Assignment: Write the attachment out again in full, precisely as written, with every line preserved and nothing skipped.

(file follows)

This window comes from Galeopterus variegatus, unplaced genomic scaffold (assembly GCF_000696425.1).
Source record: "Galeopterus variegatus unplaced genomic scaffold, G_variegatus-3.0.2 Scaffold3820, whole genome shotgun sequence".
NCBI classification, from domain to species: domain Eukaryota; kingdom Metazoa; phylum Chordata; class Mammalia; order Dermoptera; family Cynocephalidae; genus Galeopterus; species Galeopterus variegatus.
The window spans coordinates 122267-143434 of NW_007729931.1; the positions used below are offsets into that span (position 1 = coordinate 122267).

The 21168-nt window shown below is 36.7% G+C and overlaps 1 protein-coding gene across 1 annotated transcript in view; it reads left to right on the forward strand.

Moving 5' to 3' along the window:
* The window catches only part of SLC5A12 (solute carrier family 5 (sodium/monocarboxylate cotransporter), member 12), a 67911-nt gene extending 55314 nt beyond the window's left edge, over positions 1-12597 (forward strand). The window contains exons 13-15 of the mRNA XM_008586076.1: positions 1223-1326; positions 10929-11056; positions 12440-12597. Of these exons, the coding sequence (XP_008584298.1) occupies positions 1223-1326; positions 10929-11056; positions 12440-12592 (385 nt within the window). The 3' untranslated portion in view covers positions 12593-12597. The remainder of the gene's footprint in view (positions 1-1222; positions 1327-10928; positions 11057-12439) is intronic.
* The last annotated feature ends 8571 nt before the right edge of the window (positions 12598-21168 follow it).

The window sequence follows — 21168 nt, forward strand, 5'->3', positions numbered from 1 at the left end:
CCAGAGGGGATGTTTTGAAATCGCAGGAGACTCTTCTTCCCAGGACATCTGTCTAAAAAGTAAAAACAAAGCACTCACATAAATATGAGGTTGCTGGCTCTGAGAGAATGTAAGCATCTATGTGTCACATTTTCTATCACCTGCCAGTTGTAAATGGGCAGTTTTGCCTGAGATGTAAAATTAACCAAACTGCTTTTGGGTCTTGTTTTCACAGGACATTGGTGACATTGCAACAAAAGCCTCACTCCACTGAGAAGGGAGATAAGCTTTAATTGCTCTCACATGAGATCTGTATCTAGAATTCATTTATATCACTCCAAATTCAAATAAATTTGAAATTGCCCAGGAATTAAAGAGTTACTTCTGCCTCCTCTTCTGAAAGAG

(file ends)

This window comes from Galeopterus variegatus, unplaced genomic scaffold (assembly GCF_000696425.1).
Source record: "Galeopterus variegatus unplaced genomic scaffold, G_variegatus-3.0.2 Scaffold3820, whole genome shotgun sequence".
NCBI classification, from domain to species: domain Eukaryota; kingdom Metazoa; phylum Chordata; class Mammalia; order Dermoptera; family Cynocephalidae; genus Galeopterus; species Galeopterus variegatus.
The window spans coordinates 122267-143434 of NW_007729931.1; the positions used below are offsets into that span (position 1 = coordinate 122267).

The 21168-nt window shown below is 36.7% G+C and overlaps 1 protein-coding gene across 1 annotated transcript in view; it reads left to right on the forward strand.

Moving 5' to 3' along the window:
* The window catches only part of SLC5A12 (solute carrier family 5 (sodium/monocarboxylate cotransporter), member 12), a 67911-nt gene extending 55314 nt beyond the window's left edge, over positions 1-12597 (forward strand). The window contains exons 13-15 of the mRNA XM_008586076.1: positions 1223-1326; positions 10929-11056; positions 12440-12597. Of these exons, the coding sequence (XP_008584298.1) occupies positions 1223-1326; positions 10929-11056; positions 12440-12592 (385 nt within the window). The 3' untranslated portion in view covers positions 12593-12597. The remainder of the gene's footprint in view (positions 1-1222; positions 1327-10928; positions 11057-12439) is intronic.
* The last annotated feature ends 8571 nt before the right edge of the window (positions 12598-21168 follow it).

The window sequence follows — 21168 nt, forward strand, 5'->3', positions numbered from 1 at the left end:
CCAGAGGGGATGTTTTGAAATCGCAGGAGACTCTTCTTCCCAGGACATCTGTCTAAAAAGTAAAAACAAAGCACTCACATAAATATGAGGTTGCTGGCTCTGAGAGAATGTAAGCATCTATGTGTCACATTTTCTATCACCTGCCAGTTGTAAATGGGCAGTTTTGCCTGAGATGTAAAATTAACCAAACTGCTTTTGGGTCTTGTTTTCACAGGACATTGGTGACATTGCAACAAAAGCCTCACTCCACTGAGAAGGGAGATAAGCTTTAATTGCTCTCACATGAGATCTGTATCTAGAATTCATTTATATCACTCCAAATTCAAATAAATTTGAAATTGCCCAGGAATTAAAGAGTTACTTCTGCCTCCTCTTCTGAAAGAG